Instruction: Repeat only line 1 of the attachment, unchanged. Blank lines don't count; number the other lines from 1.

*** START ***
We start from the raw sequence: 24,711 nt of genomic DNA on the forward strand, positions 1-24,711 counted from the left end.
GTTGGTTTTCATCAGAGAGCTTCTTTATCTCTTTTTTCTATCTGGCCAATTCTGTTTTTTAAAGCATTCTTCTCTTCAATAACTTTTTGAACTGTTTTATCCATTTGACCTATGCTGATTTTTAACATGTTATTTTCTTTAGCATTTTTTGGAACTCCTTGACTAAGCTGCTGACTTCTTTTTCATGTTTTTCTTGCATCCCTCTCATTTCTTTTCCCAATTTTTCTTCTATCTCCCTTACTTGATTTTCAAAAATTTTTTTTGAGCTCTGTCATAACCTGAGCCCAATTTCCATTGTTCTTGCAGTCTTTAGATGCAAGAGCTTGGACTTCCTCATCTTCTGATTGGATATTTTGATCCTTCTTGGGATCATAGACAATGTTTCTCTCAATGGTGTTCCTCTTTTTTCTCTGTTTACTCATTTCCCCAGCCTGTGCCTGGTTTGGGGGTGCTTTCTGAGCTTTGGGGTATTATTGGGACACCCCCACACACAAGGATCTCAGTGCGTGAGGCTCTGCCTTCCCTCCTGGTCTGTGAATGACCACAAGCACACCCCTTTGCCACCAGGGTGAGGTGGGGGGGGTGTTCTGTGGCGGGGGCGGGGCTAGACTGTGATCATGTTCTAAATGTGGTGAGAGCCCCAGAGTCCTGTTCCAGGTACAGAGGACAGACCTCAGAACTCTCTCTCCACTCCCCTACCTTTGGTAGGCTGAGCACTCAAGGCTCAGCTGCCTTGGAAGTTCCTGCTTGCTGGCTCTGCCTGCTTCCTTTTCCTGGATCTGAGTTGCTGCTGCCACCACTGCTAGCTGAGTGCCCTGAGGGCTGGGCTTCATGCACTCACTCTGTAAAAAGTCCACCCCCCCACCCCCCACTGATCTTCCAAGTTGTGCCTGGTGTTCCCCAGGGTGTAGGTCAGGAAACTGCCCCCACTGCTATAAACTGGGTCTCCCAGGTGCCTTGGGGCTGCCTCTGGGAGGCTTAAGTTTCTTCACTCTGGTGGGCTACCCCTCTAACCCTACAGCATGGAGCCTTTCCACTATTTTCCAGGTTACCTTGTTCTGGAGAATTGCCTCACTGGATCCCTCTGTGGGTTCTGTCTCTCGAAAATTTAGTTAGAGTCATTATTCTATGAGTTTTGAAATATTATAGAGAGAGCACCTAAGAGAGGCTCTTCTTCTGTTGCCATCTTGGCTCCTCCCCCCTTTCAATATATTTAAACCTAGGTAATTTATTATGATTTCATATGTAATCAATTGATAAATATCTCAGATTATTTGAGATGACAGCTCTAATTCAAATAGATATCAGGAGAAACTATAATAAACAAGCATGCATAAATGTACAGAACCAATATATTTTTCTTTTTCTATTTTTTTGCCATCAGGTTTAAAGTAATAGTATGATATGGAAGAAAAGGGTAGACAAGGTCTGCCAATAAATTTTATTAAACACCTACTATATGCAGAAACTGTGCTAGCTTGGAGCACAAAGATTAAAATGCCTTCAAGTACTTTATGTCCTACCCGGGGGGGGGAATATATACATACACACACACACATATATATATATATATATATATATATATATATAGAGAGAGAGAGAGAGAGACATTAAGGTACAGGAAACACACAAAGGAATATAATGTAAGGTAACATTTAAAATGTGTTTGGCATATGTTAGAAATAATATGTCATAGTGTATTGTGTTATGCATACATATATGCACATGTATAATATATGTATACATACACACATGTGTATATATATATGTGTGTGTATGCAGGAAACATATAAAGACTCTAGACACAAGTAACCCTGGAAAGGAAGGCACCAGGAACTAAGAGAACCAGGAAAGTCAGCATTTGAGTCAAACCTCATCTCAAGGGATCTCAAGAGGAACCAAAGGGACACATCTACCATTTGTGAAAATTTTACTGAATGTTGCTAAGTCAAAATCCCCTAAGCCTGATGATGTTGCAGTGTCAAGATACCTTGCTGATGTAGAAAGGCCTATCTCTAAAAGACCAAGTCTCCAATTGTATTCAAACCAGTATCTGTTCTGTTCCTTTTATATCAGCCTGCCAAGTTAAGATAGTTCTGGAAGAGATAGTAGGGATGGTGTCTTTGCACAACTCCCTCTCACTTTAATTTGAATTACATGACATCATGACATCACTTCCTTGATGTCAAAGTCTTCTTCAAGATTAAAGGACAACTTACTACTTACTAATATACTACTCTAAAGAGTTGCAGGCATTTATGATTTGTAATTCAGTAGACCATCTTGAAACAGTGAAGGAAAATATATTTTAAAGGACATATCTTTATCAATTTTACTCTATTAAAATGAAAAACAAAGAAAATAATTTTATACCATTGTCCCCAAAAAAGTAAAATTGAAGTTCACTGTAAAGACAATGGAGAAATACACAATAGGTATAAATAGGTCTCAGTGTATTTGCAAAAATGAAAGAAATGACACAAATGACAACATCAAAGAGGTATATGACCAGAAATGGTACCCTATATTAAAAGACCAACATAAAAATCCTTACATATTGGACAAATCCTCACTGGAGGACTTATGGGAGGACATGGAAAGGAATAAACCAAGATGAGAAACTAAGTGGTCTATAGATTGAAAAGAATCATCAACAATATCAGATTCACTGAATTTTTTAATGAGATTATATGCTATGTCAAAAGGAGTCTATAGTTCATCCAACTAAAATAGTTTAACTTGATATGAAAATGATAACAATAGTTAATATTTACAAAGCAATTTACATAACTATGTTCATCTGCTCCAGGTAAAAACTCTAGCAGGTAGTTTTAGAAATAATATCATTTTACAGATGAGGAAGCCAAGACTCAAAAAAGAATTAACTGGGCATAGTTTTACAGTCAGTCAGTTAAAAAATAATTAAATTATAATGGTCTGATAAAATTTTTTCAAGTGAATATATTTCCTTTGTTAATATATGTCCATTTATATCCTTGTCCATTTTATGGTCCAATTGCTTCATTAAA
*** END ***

We start from the raw sequence: 24,711 nt of genomic DNA on the forward strand, positions 1-24,711 counted from the left end.